To quote Bill Merchant, nutrition on the Iditarod trail is about "Fat, fat, and more fat". A reasonable estimate of expenditure on the trail is 8000 calories per day (an adult male's recommended intake is 2500 per day in normal conditions), so high fat and calorie dense foods are needed. Roughly speaking: fat is 9 calories per gram, protein and carbs are 4, and alcohol is 7.
This makes for a weird food shopping experience and a new stat-counting measure. I've never been that much of a weight weenie on my bikes, but I have definitely become a calorie-per-gram weenie for food. It makes a huge difference. 8000 calories in raw potatoes is 10 kg. Even if you could carry and cook that many potatoes, you wouldn't want to eat them. 8000 calories in butter is 1.1 kg. A lot easier to carry but also not a lot of fun to eat. For a "short" trip like the Iditarod race, fibre is just indigestible extra weight. Nutrients aren't a problem because you won't be gone long enough to suffer a shortage. The key things are: calories-per-gram, easy preparation, and palatability. Low weight is an obvious advantage. Anything that needs to be cooked over a flame will use up lots of fuel so "just add water" is better. And it doesn't matter what food you've got if you can't bring yourself to keep shoving it down every day.
At least these were my thoughts... I don't really have the experience to know how well my food plans will work out. I am setting myself back by sticking to vegetarianism. There will be food at checkpoints, but Alaskans are into meat (with good calorie density reasons) so I will have to assume I can only eat what I bring. Bearing all of this in mind, I started experimenting and creating a spreadsheet...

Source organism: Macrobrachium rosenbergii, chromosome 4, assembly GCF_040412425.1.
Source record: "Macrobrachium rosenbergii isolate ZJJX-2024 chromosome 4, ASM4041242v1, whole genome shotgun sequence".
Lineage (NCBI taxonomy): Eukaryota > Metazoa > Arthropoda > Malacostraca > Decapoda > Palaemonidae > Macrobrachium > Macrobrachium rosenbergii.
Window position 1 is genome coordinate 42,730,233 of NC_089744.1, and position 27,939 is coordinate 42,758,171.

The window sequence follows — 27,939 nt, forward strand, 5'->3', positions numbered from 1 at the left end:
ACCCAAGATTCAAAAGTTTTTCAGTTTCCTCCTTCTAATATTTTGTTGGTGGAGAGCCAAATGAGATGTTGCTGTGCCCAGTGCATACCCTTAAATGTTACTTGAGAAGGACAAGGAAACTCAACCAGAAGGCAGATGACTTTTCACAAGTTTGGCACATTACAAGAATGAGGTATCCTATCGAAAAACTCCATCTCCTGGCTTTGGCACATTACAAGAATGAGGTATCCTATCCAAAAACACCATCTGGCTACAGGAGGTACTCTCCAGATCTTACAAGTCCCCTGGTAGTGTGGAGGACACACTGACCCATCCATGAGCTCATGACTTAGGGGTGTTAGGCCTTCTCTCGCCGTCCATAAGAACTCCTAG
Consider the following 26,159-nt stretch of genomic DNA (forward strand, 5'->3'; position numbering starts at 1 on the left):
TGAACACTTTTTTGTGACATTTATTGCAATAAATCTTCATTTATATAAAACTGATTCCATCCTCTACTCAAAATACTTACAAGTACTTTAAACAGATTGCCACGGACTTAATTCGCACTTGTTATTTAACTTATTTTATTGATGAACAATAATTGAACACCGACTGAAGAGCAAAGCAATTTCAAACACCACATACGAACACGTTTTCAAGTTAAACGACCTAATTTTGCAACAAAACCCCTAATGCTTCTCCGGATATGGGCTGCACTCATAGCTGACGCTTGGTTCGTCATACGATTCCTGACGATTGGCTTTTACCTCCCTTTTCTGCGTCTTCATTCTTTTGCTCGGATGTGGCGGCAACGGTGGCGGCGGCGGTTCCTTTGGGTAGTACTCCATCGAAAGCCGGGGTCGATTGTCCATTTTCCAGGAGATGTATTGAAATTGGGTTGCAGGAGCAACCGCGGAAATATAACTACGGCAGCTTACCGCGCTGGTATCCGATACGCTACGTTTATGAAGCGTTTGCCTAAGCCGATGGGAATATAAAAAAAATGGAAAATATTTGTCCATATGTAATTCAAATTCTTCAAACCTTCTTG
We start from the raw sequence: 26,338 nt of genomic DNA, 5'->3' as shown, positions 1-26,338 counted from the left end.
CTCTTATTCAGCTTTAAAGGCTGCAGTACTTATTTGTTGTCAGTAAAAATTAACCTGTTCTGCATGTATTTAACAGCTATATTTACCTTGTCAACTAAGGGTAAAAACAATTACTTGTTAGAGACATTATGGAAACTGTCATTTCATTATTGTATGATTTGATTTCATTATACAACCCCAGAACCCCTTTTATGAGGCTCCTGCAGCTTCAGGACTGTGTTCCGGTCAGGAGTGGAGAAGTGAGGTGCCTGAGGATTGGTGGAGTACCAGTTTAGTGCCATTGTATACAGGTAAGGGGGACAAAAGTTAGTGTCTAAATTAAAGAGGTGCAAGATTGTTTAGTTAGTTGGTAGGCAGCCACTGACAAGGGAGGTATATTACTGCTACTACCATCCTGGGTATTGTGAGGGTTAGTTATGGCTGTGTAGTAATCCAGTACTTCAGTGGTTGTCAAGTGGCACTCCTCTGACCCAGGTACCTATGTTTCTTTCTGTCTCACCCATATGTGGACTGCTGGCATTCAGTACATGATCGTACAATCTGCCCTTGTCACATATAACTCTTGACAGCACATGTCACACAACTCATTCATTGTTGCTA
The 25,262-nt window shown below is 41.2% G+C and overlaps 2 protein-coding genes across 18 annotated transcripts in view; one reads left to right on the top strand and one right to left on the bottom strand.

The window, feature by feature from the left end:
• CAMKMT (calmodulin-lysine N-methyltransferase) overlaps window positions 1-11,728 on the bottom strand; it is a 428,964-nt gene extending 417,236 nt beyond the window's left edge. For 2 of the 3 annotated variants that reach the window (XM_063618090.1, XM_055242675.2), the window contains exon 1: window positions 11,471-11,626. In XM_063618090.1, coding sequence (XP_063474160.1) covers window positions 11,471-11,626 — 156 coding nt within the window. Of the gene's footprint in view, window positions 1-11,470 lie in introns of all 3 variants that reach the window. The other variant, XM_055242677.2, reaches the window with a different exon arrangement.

|M & Ms||4.8|
|Chocolate coffee beans||5|
With this information I could plan my meals and get to 8000 calories in 1.6 kg. Hopefully I'll be able to eat all this, here's the menu...
- Breakfast: Muesli with dried milk
- Daytime: Cashew nuts with M & Ms, Almonds with dried apricots (chopped up for when they freeze), Torq recovery drink (that stuff isn't super energy dense, but it really helps me recover while training), chocolate coffee beans (yeah, I'm having caffeine on this one)
- Dinner: Couscous with lots of dehydrated butter, pumpkin seeds, and pine nuts
And there it all is in bags. Using freezer bags means I can cook and eat the couscous straight from the bag. It also means relatively minimal waste packaging on the trail. Making up all the bags certainly did show how much waste there is in food packaging though. My recycling bag was jammed full of cardboard, and the main big was overflowing with plastic by the end.
The positive to take from it has been snow riding straight from my front door and chance to write one or two things here that had been brewing as ideas.
Monday, February 02, 2009
24 January saw me attending the South London Swimming Club's UK Cold Water Swimming Championships. Now there's a silly idea. Take one gigantic 90x30 metre unheated Lido, and organise a race in January when the water temperature can be as low as 1C then see what happens. What happened was that the water was a relatively balmy 4C; people travelled from the UK, Finland, South Africa, Australia, Germany, Ireland, Canada, and Poland participate; and afterwards we had a barn dance.